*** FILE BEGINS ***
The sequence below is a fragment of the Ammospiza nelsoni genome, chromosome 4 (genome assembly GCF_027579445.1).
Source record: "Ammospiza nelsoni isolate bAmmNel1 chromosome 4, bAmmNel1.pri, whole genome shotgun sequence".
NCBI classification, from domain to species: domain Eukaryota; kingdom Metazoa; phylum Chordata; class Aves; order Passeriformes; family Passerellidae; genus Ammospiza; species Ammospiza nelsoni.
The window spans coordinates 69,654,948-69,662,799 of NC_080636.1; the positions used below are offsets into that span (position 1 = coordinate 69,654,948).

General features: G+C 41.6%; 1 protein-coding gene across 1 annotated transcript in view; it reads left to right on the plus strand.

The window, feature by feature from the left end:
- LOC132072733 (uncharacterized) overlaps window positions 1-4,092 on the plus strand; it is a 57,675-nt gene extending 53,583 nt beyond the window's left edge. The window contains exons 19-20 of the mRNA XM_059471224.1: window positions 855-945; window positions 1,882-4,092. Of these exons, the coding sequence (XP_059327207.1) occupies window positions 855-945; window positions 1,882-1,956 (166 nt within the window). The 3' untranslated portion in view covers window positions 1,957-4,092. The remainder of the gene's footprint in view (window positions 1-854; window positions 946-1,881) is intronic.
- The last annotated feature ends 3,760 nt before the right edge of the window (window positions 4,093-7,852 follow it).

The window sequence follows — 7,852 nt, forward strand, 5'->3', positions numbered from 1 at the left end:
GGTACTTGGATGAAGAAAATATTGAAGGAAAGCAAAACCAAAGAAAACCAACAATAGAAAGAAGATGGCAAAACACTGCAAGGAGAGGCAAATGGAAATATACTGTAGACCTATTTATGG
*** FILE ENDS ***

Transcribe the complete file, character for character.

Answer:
The sequence below is a fragment of the Ammospiza nelsoni genome, chromosome 4 (genome assembly GCF_027579445.1).
Source record: "Ammospiza nelsoni isolate bAmmNel1 chromosome 4, bAmmNel1.pri, whole genome shotgun sequence".
NCBI classification, from domain to species: domain Eukaryota; kingdom Metazoa; phylum Chordata; class Aves; order Passeriformes; family Passerellidae; genus Ammospiza; species Ammospiza nelsoni.
The window spans coordinates 69,654,948-69,662,799 of NC_080636.1; the positions used below are offsets into that span (position 1 = coordinate 69,654,948).

General features: G+C 41.6%; 1 protein-coding gene across 1 annotated transcript in view; it reads left to right on the plus strand.

The window, feature by feature from the left end:
- LOC132072733 (uncharacterized) overlaps window positions 1-4,092 on the plus strand; it is a 57,675-nt gene extending 53,583 nt beyond the window's left edge. The window contains exons 19-20 of the mRNA XM_059471224.1: window positions 855-945; window positions 1,882-4,092. Of these exons, the coding sequence (XP_059327207.1) occupies window positions 855-945; window positions 1,882-1,956 (166 nt within the window). The 3' untranslated portion in view covers window positions 1,957-4,092. The remainder of the gene's footprint in view (window positions 1-854; window positions 946-1,881) is intronic.
- The last annotated feature ends 3,760 nt before the right edge of the window (window positions 4,093-7,852 follow it).

The window sequence follows — 7,852 nt, forward strand, 5'->3', positions numbered from 1 at the left end:
GGTACTTGGATGAAGAAAATATTGAAGGAAAGCAAAACCAAAGAAAACCAACAATAGAAAGAAGATGGCAAAACACTGCAAGGAGAGGCAAATGGAAATATACTGTAGACCTATTTATGG